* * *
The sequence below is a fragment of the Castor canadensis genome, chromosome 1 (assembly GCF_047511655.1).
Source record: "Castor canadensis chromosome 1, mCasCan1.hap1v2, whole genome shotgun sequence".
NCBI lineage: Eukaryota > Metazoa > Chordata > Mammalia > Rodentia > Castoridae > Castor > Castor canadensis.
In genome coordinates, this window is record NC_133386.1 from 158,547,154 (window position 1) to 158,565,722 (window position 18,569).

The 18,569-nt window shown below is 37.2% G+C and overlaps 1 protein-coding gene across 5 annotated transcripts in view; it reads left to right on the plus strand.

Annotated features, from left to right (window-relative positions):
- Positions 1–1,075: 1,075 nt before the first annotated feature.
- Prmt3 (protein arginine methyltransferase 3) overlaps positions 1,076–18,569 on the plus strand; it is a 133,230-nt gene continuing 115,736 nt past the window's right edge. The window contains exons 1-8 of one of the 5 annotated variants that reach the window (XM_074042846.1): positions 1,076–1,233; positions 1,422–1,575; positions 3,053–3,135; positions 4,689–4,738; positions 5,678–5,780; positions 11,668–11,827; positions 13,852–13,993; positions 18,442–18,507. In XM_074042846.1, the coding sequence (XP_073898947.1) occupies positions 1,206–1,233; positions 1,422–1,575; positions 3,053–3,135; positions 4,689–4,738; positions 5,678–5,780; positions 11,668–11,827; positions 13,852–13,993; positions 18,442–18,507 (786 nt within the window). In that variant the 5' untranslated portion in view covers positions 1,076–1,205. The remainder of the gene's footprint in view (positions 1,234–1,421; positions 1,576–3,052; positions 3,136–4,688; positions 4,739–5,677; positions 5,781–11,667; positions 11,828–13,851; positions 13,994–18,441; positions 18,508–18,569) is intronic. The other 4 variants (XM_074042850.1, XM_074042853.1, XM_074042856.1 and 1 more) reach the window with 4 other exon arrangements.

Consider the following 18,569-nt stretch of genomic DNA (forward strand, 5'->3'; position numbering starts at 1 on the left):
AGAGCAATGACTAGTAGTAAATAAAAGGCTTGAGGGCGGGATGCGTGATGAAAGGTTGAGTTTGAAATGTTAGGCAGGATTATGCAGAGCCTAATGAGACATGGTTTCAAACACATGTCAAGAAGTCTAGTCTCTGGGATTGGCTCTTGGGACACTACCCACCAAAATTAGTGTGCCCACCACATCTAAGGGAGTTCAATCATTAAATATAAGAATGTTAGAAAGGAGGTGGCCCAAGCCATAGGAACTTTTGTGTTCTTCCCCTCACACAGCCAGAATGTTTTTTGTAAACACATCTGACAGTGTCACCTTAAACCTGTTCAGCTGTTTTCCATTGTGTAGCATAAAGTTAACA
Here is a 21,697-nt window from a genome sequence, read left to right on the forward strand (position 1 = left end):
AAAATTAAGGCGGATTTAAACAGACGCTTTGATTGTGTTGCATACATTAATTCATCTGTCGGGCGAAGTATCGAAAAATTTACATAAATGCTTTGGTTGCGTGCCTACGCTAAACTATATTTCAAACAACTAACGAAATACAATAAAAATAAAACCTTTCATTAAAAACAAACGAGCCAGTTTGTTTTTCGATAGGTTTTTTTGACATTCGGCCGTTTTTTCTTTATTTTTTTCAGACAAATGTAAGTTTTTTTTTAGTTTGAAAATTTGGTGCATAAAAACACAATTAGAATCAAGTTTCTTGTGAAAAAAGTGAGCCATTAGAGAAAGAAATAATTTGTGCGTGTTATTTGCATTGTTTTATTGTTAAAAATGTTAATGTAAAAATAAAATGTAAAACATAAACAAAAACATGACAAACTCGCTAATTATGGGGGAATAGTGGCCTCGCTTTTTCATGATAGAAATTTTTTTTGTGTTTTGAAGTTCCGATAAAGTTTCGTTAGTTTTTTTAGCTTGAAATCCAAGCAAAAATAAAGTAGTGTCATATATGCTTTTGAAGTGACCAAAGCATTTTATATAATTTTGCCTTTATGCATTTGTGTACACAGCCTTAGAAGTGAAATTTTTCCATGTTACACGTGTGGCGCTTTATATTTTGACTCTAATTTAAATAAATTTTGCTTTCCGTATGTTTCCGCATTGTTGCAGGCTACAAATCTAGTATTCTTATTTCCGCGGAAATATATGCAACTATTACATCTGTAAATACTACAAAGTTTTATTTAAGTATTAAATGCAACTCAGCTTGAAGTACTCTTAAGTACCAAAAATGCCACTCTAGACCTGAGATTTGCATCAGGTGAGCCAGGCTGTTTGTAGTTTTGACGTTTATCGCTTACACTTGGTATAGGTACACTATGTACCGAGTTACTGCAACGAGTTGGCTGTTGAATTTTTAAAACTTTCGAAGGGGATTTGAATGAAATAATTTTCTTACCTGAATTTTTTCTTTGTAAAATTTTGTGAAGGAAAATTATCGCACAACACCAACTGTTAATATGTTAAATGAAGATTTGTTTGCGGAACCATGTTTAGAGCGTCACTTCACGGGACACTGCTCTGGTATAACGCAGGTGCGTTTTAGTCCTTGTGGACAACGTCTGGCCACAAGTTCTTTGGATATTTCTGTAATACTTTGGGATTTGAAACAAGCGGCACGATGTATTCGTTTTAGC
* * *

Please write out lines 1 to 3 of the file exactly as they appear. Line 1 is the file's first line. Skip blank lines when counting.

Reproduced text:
The sequence below is a fragment of the Castor canadensis genome, chromosome 1 (assembly GCF_047511655.1).
Source record: "Castor canadensis chromosome 1, mCasCan1.hap1v2, whole genome shotgun sequence".
NCBI lineage: Eukaryota > Metazoa > Chordata > Mammalia > Rodentia > Castoridae > Castor > Castor canadensis.